Only a few days to go: We’re raising £25,000 to keep TheyWorkForYou running and make sure people across the UK can hold their elected representatives to account.

Donate to our crowdfunder

Clause 11

Part of Banking Bill – in a Public Bill Committee at 1:00 pm on 6th November 2008.

Alert me about debates like this

Photo of Mark Hoban Mark Hoban Shadow Minister (Treasury) 1:00 pm, 6th November 2008

The clause deals with the bridge bank option, which is the least familiar to the Committee. We all know what temporary public ownership is, and we all know about the private sector. I want to speak about some of the tensions that there might be in running a bridge bank. We touched on them briefly when dealing with the code. The arrangements generated a reasonable amount of comment during the consultation process, but there is concern about how a bridge bank might operate in practice.

In response to the July consultation, the British Bankers Association said:

“Under the bridge bank model the Bank of England would play a key role in setting strategic objectives and overseeing the management. Inevitably having the central bank involved in matters of commercial positioning, possibly with the bank also receiving public financial support, could raise competition policy issues.”

The code suggests that the Bank would be run on a conservative basis.

The City of London Law Society, in its response, said:

“We would...welcome further clarification regarding what a bridge bank would be able to do in terms of banking functions. Is it envisaged that it will be able to accept new deposits or to accept new business? There is a real risk that allowing it to carry out traditional banking activities could distort the inter-bank market.”

Not LIBOR in that context, but competition between banks. The society noted that it could be argued—as we did earlier this year in the context of Northern Rock—that because of the bridge bank’s healthy and attractive balance sheet and because it is in effect supported by the Authorities, there is the chance that it will have a competitive edge over other banks.”

In terms of running a bank on a conservative basis—I use the language of the code—to what extent will a bridge bank be able to carry out the normal activities of a bank? Will it be open to accepting new business? Will it be open to innovative competition with other banks?

One objective of the bridge bank is to try to facilitate a private sector purchase. It would clearly need to maintain the franchise value of the failing bank. Would that be maintained if the bank is run in a conservative fashion, or would it always be at the bottom end of the market? If so, that position could stifle it over time and limit its ability to grow. In the long term, it could reduce its franchise value, although that depends on how long it remains as a bridge bank. These issues would not necessarily be relevant if it was a bridge bank for only a month, but the rules for the reports that the bank would need to make allow for the possibility of the bridge bank lasting for more than a year. I would like a better understanding of the constraints under which a bridge bank would function.

Another aspect is who would run the bridge bank. The Bank of England is in charge of appointing a new board of directors, subject to the approval of the Financial Services Authority. The City of London Law Society said in its representation:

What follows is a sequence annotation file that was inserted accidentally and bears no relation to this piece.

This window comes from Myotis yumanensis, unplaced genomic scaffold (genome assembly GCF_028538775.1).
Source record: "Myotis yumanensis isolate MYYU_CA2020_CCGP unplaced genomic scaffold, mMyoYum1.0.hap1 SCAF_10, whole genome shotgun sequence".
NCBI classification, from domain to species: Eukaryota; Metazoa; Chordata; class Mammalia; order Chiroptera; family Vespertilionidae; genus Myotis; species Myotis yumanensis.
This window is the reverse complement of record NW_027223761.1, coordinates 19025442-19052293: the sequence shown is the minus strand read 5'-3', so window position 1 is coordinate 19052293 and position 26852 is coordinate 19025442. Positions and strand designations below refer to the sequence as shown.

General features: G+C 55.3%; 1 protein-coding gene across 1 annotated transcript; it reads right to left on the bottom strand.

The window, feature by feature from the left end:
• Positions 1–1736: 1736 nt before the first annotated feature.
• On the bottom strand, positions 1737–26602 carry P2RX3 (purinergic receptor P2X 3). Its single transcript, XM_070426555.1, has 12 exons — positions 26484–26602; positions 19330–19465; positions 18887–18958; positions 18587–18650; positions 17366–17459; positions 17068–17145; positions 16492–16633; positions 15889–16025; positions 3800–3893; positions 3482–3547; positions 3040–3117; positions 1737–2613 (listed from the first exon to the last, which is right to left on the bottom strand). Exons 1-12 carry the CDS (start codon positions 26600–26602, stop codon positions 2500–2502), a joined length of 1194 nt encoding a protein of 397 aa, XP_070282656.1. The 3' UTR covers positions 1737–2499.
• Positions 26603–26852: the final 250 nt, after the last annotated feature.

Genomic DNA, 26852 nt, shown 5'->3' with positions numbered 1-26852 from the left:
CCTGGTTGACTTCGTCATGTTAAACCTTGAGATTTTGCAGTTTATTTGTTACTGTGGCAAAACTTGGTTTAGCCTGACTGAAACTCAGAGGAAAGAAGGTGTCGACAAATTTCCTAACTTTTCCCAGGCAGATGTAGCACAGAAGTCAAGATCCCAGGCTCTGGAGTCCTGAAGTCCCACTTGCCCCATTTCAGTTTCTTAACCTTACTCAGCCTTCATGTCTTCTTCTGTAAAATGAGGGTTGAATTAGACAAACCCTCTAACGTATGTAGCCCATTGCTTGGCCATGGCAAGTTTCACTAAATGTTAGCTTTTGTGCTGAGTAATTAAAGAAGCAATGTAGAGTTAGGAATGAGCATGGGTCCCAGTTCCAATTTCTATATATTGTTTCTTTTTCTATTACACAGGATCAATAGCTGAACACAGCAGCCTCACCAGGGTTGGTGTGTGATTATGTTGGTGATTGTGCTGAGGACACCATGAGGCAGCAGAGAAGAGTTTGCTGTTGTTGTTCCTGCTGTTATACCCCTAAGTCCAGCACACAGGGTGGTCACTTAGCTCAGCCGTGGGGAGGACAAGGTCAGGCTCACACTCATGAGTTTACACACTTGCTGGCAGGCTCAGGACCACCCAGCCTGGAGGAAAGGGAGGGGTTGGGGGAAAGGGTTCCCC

“The directors may be selected by the Bank of England from amongst the existing directors of the failing bank... but there is clearly a question as to whether such directors would be willing to take on the corporate governance of the bridge whom would they owe their duty of care—the Authorities or the failing bank’s creditors?”

The code says that the bridge bank’s board may or may not include employees of the bank, and that it will be decided case by case. However, according to the July consultation on the special resolution regime, the Bank of England is expected to weed out from the board of the failing bank the directors who contributed to its downfall. The example of Northern Rock may be instructive. The chief executive and the chairman resigned fairly quickly and new senior directors were appointed, but not all the executive members of the board of Northern Rock were replaced.

The third element to pick up on is how the bridge bank will be run at arm’s length from the Bank of England. Arm’s length is defined by the code as

“leaving day to day management of the bridge bank to its board of directors and keeping shareholder involvement at a strategic level.”

It later states that

“the Bank shall work with the board of directors to decide upon how the bridge bank should be operated... where appropriate the board shall produce a business plan setting out how the directors intend to operate the bridge bank in a manner pursuant to meeting the objectives.”

If the primary objective is to sell the bank on, how will that be reconciled with the challenge of the competitive issues? The arm’s length relationship the bank will have with the directors as the sole shareholder is the right  place to start, but there is also the potential move towards deciding how the bridge bank should be operated and where the division is to be drawn between the arm’s length relationship and the operational decisions. The Minister will not be immune to some of his colleagues’ comments about the actions that Northern Rock should be taking in the context of repossessions. When the Government take a controlling stake in RBS and a large minority stake in Lloyds HBOS, pressure will be placed on them as a significant shareholder to become involved in the day-to-day operations of the bank. How will the arrangements for bridge banks work to prevent that day-to-day interference?